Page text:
When Paul worked at a used bookstore in college he bought two Philippe Halsman coffee table books: Philippe Halsman: A Retrospective and Halsman at Work. I love those books and we have enjoyed spending evenings side by side on the couch slowly paging through the photographs. If you don’t already know of him, Halsman is a portrait photographer who is perhaps best known for his 101 covers for Life Magazine, a record held by no other photographer. In his brief autobiography, which can be read at philippehalsman.com (and is well-worth reading), he says that his “great interest in life has been people,” and his challenge when photographing a face is to capture “the image which reveals most completely both the exterior and the interior of the subject…[which] should, today and a hundred years from today, be the testimony of how this person looked and what kind of human being he was.”


The Halsman family’s self-portrait. Yvonne was a photographer as well who was Philippe’s apprentice before they were married. He liked to joke that the way to get rid of your competitor is to marry her.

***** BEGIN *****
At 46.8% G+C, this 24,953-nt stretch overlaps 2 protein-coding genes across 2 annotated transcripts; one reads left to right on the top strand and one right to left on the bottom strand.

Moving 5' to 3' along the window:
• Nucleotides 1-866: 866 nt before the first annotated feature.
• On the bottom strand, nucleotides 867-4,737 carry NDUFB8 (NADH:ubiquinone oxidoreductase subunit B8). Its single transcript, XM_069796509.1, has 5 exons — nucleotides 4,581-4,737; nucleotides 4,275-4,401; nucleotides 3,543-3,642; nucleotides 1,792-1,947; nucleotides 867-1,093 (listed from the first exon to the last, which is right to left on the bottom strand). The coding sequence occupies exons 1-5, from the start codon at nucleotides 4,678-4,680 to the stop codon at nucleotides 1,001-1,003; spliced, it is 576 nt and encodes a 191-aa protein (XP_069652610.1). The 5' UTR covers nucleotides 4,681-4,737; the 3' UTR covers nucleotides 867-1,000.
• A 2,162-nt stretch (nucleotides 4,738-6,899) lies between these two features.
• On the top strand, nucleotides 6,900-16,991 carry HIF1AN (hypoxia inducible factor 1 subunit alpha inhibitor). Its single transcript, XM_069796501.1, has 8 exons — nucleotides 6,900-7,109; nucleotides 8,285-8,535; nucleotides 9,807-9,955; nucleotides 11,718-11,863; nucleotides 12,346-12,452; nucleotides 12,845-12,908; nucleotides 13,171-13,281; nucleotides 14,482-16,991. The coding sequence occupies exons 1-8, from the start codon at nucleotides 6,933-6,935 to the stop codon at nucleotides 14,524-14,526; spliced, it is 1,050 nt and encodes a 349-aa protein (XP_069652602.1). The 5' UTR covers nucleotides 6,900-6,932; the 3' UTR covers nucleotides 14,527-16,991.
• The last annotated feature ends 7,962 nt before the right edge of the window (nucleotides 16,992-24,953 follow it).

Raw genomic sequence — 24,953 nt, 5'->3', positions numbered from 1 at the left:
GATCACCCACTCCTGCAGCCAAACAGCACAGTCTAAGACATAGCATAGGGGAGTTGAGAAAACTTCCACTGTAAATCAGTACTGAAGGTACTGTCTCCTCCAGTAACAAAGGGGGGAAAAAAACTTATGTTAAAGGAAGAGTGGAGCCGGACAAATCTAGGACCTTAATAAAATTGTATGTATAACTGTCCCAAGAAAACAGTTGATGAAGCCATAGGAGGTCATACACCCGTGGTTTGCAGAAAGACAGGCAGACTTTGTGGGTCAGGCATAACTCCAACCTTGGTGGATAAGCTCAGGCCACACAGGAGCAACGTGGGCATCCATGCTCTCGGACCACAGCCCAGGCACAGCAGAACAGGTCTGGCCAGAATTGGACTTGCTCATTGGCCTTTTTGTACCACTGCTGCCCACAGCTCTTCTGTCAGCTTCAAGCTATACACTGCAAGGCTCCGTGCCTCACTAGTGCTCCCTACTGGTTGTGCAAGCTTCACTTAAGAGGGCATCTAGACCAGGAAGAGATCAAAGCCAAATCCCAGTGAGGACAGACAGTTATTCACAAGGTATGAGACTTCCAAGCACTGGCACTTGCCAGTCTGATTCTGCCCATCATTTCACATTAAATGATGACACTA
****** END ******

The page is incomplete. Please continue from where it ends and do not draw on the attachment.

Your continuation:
Halsman is famous for his portraits taken mid-jump. My favorite is this one of the Duke and Duchess of Windsor, first published in Life magazine’s November 9, 1959 issue.


Paul’s favorite is this surrealist collaboration with Salvador Dali. It’s amazing to think this was created pre-Photoshop.


My favorite Halsman portrait of all time though is this one of writer/professor/lepidopterist Vladimir Nabokov. “I have hunted butterflies in various climes and disguises: as a pretty boy in knickerboxers and sailor cap; as a lanky cosmopolitan expatriate in flannel bags and beret; as a fat hatless old man in shorts.” – Nabokov, Speak Memory


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